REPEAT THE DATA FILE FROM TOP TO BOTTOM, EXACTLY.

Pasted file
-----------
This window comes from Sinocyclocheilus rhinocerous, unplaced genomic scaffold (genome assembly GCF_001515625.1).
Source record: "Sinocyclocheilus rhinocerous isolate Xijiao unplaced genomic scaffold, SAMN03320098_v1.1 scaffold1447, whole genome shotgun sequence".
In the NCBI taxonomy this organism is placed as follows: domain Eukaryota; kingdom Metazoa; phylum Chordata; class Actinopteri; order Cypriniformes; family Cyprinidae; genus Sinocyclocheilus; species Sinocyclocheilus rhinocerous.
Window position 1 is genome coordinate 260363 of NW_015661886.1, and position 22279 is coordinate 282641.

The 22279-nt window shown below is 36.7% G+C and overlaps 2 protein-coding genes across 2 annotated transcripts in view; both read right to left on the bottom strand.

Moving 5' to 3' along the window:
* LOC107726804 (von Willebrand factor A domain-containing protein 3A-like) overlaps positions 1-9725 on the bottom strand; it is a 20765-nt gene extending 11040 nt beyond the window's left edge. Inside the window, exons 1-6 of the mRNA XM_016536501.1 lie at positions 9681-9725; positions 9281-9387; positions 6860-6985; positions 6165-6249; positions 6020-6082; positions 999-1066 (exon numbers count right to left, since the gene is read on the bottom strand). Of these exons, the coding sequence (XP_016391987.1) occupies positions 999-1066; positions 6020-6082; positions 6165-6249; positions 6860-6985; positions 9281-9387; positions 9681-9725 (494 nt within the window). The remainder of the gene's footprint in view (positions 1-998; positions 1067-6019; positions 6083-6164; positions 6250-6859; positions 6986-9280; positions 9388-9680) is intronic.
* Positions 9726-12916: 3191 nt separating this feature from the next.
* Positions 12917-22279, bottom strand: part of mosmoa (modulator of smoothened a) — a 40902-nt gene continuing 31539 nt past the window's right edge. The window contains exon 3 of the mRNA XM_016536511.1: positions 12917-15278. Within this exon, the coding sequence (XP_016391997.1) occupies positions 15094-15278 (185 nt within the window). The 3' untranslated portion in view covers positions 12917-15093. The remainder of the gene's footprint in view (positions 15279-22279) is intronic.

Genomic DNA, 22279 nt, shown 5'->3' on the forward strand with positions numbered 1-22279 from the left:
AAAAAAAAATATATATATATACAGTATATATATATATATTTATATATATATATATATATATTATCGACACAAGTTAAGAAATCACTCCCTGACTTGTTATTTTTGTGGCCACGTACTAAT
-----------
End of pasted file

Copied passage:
This window comes from Sinocyclocheilus rhinocerous, unplaced genomic scaffold (genome assembly GCF_001515625.1).
Source record: "Sinocyclocheilus rhinocerous isolate Xijiao unplaced genomic scaffold, SAMN03320098_v1.1 scaffold1447, whole genome shotgun sequence".
In the NCBI taxonomy this organism is placed as follows: domain Eukaryota; kingdom Metazoa; phylum Chordata; class Actinopteri; order Cypriniformes; family Cyprinidae; genus Sinocyclocheilus; species Sinocyclocheilus rhinocerous.
Window position 1 is genome coordinate 260363 of NW_015661886.1, and position 22279 is coordinate 282641.

The 22279-nt window shown below is 36.7% G+C and overlaps 2 protein-coding genes across 2 annotated transcripts in view; both read right to left on the bottom strand.

Moving 5' to 3' along the window:
* LOC107726804 (von Willebrand factor A domain-containing protein 3A-like) overlaps positions 1-9725 on the bottom strand; it is a 20765-nt gene extending 11040 nt beyond the window's left edge. Inside the window, exons 1-6 of the mRNA XM_016536501.1 lie at positions 9681-9725; positions 9281-9387; positions 6860-6985; positions 6165-6249; positions 6020-6082; positions 999-1066 (exon numbers count right to left, since the gene is read on the bottom strand). Of these exons, the coding sequence (XP_016391987.1) occupies positions 999-1066; positions 6020-6082; positions 6165-6249; positions 6860-6985; positions 9281-9387; positions 9681-9725 (494 nt within the window). The remainder of the gene's footprint in view (positions 1-998; positions 1067-6019; positions 6083-6164; positions 6250-6859; positions 6986-9280; positions 9388-9680) is intronic.
* Positions 9726-12916: 3191 nt separating this feature from the next.
* Positions 12917-22279, bottom strand: part of mosmoa (modulator of smoothened a) — a 40902-nt gene continuing 31539 nt past the window's right edge. The window contains exon 3 of the mRNA XM_016536511.1: positions 12917-15278. Within this exon, the coding sequence (XP_016391997.1) occupies positions 15094-15278 (185 nt within the window). The 3' untranslated portion in view covers positions 12917-15093. The remainder of the gene's footprint in view (positions 15279-22279) is intronic.

Genomic DNA, 22279 nt, shown 5'->3' on the forward strand with positions numbered 1-22279 from the left:
AAAAAAAAATATATATATATACAGTATATATATATATATTTATATATATATATATATATATTATCGACACAAGTTAAGAAATCACTCCCTGACTTGTTATTTTTGTGGCCACGTACTAAT